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New Pilot Program for Visible Minority Women Immigrants

Blog posted on by Evelyn Ackah in Minority Women

New Pilot Program for Visible Minority Women Immigrants

Visible minority women immigrants to Canada face discrimination and unique barriers to finding employment and integrating into life in Canada. Visible minority women have the lowest median annual income of all newcomer groups at $26,624, and are more likely to be unemployed, according to data from the 2016 Census. These challenges and barriers faced by visible minority women include:

  • gender- and race-based discrimination
  • precarious or low income employment
  • lack of affordable childcare
  • weak social supports

In December 2018, Canada's IRCC launched a pilot project to improve the employment and career advancement of newcomer women who are visible minorities. The new 3-year Visible Minority Newcomer Women Pilot program will fund up to $7 million for new, innovative programs and services to help these women "gain access to the labour market and improve the capacity of smaller organizations that serve, or are led by visible minority women." An additional $5 million will be granted to existing service provider organizations (SPO) in Canada to expand and better serve minority women.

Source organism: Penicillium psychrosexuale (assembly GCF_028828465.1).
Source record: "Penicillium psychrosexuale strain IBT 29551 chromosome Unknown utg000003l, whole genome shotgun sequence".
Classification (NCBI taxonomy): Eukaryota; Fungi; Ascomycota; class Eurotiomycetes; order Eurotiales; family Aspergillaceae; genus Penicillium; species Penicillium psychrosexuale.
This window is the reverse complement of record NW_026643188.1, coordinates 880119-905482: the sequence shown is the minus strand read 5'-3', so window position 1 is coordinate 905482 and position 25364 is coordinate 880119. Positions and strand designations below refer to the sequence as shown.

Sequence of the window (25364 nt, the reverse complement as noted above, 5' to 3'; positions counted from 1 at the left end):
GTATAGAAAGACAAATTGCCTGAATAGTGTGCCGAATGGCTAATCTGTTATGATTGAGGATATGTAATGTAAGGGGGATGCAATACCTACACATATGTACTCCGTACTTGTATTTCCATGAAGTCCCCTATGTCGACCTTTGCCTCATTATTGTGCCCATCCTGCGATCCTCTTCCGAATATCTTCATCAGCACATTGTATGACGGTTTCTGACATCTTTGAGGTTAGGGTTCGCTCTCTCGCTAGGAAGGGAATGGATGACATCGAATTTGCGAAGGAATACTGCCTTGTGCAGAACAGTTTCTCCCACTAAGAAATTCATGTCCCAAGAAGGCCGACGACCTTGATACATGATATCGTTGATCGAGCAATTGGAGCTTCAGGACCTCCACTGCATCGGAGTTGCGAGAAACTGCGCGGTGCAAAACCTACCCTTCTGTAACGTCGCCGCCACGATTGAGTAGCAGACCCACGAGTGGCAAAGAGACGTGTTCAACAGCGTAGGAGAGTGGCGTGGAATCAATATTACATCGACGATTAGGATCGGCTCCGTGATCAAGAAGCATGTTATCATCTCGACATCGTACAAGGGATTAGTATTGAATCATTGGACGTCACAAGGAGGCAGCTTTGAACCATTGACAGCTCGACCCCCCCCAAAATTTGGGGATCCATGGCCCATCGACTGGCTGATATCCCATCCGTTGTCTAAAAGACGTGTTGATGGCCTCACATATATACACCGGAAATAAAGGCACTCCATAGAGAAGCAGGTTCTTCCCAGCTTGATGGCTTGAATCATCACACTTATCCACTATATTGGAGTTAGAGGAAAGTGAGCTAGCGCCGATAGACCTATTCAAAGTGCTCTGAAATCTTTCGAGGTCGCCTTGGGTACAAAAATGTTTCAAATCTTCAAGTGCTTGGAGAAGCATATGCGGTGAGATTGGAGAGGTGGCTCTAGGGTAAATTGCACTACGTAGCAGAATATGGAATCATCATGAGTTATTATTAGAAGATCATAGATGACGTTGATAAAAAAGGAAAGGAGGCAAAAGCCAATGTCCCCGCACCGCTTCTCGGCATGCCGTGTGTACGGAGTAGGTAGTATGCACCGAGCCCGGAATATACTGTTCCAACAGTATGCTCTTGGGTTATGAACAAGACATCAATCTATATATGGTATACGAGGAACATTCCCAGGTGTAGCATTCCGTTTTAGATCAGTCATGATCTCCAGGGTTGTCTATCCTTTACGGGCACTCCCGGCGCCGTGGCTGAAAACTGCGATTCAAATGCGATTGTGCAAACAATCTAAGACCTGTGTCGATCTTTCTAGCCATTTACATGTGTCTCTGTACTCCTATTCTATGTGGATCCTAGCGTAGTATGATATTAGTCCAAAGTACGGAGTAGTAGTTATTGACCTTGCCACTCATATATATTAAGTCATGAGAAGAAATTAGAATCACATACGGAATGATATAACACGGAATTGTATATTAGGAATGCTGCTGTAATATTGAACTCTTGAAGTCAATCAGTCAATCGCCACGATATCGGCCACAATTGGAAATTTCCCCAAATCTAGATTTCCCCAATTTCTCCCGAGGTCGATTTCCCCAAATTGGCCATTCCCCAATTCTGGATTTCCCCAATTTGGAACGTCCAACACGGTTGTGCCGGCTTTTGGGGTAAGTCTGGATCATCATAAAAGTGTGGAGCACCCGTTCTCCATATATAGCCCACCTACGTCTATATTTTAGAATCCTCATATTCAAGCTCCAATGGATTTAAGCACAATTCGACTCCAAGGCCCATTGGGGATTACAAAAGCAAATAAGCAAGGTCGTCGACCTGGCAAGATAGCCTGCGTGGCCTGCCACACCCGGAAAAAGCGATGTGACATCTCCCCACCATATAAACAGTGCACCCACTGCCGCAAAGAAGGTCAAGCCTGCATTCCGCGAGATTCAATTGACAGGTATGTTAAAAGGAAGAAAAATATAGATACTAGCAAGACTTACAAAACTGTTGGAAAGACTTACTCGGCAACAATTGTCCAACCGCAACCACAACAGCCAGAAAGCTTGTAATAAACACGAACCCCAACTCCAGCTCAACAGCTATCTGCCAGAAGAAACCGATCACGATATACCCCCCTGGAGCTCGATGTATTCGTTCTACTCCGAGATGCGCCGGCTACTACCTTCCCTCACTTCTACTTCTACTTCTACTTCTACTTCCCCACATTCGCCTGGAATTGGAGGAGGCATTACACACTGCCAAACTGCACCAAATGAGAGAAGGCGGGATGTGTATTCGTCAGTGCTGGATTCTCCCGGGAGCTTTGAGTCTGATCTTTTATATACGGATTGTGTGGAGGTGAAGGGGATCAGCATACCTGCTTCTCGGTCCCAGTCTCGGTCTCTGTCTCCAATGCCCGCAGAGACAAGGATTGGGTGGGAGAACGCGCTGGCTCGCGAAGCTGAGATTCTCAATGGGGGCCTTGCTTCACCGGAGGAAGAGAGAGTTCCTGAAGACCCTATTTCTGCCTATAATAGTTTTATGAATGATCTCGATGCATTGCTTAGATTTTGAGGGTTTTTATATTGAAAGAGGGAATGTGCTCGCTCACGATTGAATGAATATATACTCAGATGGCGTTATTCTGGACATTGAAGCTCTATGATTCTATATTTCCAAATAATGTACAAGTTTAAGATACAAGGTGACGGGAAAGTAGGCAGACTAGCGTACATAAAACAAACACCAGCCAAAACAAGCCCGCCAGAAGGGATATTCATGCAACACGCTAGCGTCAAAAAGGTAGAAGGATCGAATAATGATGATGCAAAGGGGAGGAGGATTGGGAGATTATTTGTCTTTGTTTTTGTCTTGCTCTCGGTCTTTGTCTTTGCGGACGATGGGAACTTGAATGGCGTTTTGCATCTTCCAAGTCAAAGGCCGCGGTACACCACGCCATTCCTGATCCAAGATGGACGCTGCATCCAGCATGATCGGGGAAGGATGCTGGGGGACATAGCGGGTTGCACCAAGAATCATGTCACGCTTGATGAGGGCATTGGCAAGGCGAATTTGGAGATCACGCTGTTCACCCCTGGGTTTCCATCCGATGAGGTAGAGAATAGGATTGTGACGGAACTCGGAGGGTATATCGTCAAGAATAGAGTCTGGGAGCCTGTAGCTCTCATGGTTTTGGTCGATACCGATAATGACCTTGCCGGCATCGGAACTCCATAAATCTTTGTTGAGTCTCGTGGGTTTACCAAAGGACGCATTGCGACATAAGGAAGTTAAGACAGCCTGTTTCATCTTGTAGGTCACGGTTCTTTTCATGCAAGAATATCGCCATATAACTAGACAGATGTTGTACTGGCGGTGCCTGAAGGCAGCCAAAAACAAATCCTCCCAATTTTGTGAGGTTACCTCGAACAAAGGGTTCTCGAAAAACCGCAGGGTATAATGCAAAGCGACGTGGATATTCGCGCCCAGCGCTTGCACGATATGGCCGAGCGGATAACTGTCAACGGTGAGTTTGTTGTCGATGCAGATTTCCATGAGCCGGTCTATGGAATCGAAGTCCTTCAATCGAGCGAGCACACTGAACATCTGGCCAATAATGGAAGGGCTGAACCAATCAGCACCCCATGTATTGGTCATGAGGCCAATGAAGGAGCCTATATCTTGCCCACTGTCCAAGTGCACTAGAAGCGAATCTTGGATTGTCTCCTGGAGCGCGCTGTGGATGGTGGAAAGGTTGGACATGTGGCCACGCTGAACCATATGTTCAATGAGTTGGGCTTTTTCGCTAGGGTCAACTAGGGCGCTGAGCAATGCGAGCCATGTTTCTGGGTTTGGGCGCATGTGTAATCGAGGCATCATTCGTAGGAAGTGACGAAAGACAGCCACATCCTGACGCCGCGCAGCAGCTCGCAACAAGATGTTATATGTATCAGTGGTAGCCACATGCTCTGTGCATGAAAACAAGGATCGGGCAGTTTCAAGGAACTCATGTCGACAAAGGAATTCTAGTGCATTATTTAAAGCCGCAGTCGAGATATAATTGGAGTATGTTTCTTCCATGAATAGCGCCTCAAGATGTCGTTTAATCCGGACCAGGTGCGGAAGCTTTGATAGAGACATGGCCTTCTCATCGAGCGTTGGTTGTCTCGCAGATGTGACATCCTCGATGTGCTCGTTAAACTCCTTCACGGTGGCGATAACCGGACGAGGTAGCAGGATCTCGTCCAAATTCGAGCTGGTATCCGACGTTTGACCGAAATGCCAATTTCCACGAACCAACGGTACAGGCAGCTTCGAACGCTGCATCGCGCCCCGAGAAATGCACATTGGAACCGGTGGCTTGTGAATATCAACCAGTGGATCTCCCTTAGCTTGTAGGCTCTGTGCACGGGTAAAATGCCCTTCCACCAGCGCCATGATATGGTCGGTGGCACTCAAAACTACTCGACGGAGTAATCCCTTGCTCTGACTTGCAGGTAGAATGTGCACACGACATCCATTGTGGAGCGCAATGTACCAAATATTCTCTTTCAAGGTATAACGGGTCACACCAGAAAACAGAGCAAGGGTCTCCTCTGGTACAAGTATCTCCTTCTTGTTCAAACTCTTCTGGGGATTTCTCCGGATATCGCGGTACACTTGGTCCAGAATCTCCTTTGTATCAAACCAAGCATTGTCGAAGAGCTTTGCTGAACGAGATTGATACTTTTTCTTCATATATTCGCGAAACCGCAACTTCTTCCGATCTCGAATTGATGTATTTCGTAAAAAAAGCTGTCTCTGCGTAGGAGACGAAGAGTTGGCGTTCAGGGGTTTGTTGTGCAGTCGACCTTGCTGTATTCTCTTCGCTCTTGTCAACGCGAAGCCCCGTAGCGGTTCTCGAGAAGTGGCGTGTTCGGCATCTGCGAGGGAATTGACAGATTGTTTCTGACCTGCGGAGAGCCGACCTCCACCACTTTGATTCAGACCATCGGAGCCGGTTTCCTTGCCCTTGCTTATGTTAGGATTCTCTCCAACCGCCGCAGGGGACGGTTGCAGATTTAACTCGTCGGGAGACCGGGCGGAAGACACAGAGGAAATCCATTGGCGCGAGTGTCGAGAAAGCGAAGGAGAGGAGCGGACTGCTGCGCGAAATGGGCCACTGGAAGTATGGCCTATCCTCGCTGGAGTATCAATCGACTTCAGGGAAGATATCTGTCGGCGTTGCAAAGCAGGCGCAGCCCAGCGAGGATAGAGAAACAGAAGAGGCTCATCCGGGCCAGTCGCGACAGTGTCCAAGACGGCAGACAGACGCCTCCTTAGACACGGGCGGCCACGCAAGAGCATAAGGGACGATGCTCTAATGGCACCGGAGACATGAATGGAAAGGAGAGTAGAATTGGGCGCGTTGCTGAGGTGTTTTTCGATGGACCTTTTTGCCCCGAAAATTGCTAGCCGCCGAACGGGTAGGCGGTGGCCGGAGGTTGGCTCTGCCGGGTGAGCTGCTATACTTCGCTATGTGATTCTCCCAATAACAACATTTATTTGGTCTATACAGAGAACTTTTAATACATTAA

“When Canada’s women succeed, Canada succeeds. This investment will support racialized newcomer women to participate in our economy and grow our middle class. We are counting on these women to share their talents and help fill critical labour shortages from coast to coast to coast.”

– Maryam Monsef, Minister of Status of Women

As part of this initiative, IRCC 's programs and efforts will be evaluated by the Social Research and Demonstration Corporation to get a better understanding of the needs of visible minority newcomer women and to measure the effectiveness of employment services, such as employment counselling, mentoring and work placements.

For more information on Canada's New Pilot for Visible Minority Women and funding for programs to support the initiative, see IRCC: Supporting Visible Minority Newcomer Women.


Evelyn Ackah

Founder/Managing Lawyer

Ms. Ackah is passionate about immigration law because it focuses on people and relationships, which are at the core of her personal values. Starting her legal career as a corporate/commercial ...

More About Evelyn Ackah

We have been using the services of Ackah Business Immigration Law for over 5 years. Evelyn and her team have provided vital and critical help to us in navigating the complicated and ever changing rules on how to bring qualified and talented dancers to Canada as foreign workers to become part of our company. Diversity enriches what we do and these dancers are essential to our artistic success and community outreach. Evelyn’s team lead the application process, take care of all the administration and provides constant support throughout the process. As a small registered charity having this expertise available is instrumental to our success we applaud Ackah Business Immigration for generously supplying their professional services to us pro bono. Their involvement helps us to continue to enrich lives by engaging people in exploring, evolving and promoting the art of jazz dance.

– Kathi Sundstrom, Executive Director for Decidedly Jazz Danceworks

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